Hurricane Irma slammed northern Cuba on Saturday, continuing its path of devastation through the Caribbean towards the US state of Florida.
A string of small islands to the east have been left reeling in the wake of the massive hurricane, which strengthened to a Category 5 storm as it made landfall in Cuba overnight, before being slightly downgraded to a Category 4 storm early Saturday.
At least 24 people are known to have died in the Caribbean as a result of Irma. Many islands are still assessing the damage even as they try to prepare for the arrival of another major storm, Hurricane Jose.
St Martin/St Maarten and St Barthélemy, also known as St Barts, remain under a hurricane warning for Jose, expected to blast close by the northern Leeward Islands on Saturday afternoon local time as a Category 4 hurricane. However, Barbuda and Anguilla now appear in less danger, having been downgraded to a tropical storm warning by forecasters.
Blinding rain and powerful winds began pummeling Caibarién in Cuba late Friday as the outer bands of the massive storm made their entrance, knocking out power in a town that would normally be busy with tourists.
By dawn, the town’s main street had waves rolling down it and buildings 50 yards (46 meters) or more inland were flooded with three to four feet of water.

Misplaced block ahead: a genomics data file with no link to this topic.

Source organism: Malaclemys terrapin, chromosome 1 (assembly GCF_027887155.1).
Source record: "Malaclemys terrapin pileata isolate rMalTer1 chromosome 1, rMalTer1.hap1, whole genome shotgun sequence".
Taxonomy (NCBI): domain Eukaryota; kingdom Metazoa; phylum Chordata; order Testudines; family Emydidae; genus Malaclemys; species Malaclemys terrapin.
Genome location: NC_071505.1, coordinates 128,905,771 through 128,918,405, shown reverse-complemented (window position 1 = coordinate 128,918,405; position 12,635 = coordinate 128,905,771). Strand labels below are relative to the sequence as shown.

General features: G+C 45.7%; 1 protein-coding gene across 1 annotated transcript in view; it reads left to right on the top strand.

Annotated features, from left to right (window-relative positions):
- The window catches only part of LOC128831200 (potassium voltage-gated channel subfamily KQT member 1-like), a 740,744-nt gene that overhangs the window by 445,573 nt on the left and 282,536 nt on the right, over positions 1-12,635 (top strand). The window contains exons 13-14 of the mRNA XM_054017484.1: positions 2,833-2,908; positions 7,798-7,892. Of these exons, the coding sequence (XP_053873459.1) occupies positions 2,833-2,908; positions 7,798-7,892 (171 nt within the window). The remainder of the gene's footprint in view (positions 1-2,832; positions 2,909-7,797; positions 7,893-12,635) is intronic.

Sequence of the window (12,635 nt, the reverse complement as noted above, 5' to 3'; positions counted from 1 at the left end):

Many people had left Caibarién in the past couple of days, with all foreigners urged to leave for safer areas. Those who remained said they were prepared — but this is a storm like few have ever experienced before.
Conditions are expected to continue deteriorating into Saturday and those still in the town now have no other option than to stay put, with no way for help to reach them.
The Cuban government was putting emergency resources in place ahead of the storm’s arrival but it could take a long time before the full extent of the damage is known.
Cuba’s meteorological agency reported that Irma struck the archipelago north of Cuba’s Camaguey and Ciego de Avila provinces with gusts so strong they destroyed the instrument used to measure wind.
Hurricane-strength winds were then recorded in the northern half of Camaguey province, the agency said.
As Irma advanced over neighboring Ciego de Avila province, 16-foot to 23-foot waves (5 to 7 meters) were recorded. As the storm moves westward, the possibility of even bigger waves and flooding are high along the northern Cuban coast including in Havana, the agency said.
According to the state media radio station in Camaguey, Irma was the first Category 5 hurricane to hit the province in 85 years.
Damage is being reported in all municipalities in Camaguey, the station said, mostly in the form of torn-off roofs, damage to buildings, downed trees and loss of electricity.
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